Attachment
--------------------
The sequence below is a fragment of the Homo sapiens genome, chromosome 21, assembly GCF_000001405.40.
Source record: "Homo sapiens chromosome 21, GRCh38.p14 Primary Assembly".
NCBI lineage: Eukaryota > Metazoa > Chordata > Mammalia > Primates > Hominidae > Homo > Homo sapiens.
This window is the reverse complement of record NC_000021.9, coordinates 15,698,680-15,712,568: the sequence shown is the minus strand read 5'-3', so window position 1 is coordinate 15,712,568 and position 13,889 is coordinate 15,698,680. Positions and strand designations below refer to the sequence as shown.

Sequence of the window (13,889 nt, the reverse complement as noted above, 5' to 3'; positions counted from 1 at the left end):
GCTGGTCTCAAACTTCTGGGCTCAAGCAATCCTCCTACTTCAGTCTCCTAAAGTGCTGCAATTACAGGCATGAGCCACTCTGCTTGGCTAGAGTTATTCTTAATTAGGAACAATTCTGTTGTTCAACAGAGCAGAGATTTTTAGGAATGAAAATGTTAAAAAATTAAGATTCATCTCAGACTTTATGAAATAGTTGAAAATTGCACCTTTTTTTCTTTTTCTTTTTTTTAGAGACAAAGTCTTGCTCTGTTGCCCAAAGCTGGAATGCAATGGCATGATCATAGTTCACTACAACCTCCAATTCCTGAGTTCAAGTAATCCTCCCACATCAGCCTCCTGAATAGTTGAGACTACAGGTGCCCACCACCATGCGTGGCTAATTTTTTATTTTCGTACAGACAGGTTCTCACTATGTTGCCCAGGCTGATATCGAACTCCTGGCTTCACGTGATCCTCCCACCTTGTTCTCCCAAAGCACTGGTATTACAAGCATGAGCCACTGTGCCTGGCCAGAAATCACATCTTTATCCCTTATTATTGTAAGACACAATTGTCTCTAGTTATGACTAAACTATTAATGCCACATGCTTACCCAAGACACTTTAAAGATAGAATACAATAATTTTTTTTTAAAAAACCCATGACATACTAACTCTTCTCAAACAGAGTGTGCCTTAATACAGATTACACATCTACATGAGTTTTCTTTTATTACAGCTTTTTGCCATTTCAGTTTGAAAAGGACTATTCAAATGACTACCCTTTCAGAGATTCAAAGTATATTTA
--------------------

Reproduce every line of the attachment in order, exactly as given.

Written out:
The sequence below is a fragment of the Homo sapiens genome, chromosome 21, assembly GCF_000001405.40.
Source record: "Homo sapiens chromosome 21, GRCh38.p14 Primary Assembly".
NCBI lineage: Eukaryota > Metazoa > Chordata > Mammalia > Primates > Hominidae > Homo > Homo sapiens.
This window is the reverse complement of record NC_000021.9, coordinates 15,698,680-15,712,568: the sequence shown is the minus strand read 5'-3', so window position 1 is coordinate 15,712,568 and position 13,889 is coordinate 15,698,680. Positions and strand designations below refer to the sequence as shown.

Sequence of the window (13,889 nt, the reverse complement as noted above, 5' to 3'; positions counted from 1 at the left end):
GCTGGTCTCAAACTTCTGGGCTCAAGCAATCCTCCTACTTCAGTCTCCTAAAGTGCTGCAATTACAGGCATGAGCCACTCTGCTTGGCTAGAGTTATTCTTAATTAGGAACAATTCTGTTGTTCAACAGAGCAGAGATTTTTAGGAATGAAAATGTTAAAAAATTAAGATTCATCTCAGACTTTATGAAATAGTTGAAAATTGCACCTTTTTTTCTTTTTCTTTTTTTTAGAGACAAAGTCTTGCTCTGTTGCCCAAAGCTGGAATGCAATGGCATGATCATAGTTCACTACAACCTCCAATTCCTGAGTTCAAGTAATCCTCCCACATCAGCCTCCTGAATAGTTGAGACTACAGGTGCCCACCACCATGCGTGGCTAATTTTTTATTTTCGTACAGACAGGTTCTCACTATGTTGCCCAGGCTGATATCGAACTCCTGGCTTCACGTGATCCTCCCACCTTGTTCTCCCAAAGCACTGGTATTACAAGCATGAGCCACTGTGCCTGGCCAGAAATCACATCTTTATCCCTTATTATTGTAAGACACAATTGTCTCTAGTTATGACTAAACTATTAATGCCACATGCTTACCCAAGACACTTTAAAGATAGAATACAATAATTTTTTTTTAAAAAACCCATGACATACTAACTCTTCTCAAACAGAGTGTGCCTTAATACAGATTACACATCTACATGAGTTTTCTTTTATTACAGCTTTTTGCCATTTCAGTTTGAAAAGGACTATTCAAATGACTACCCTTTCAGAGATTCAAAGTATATTTA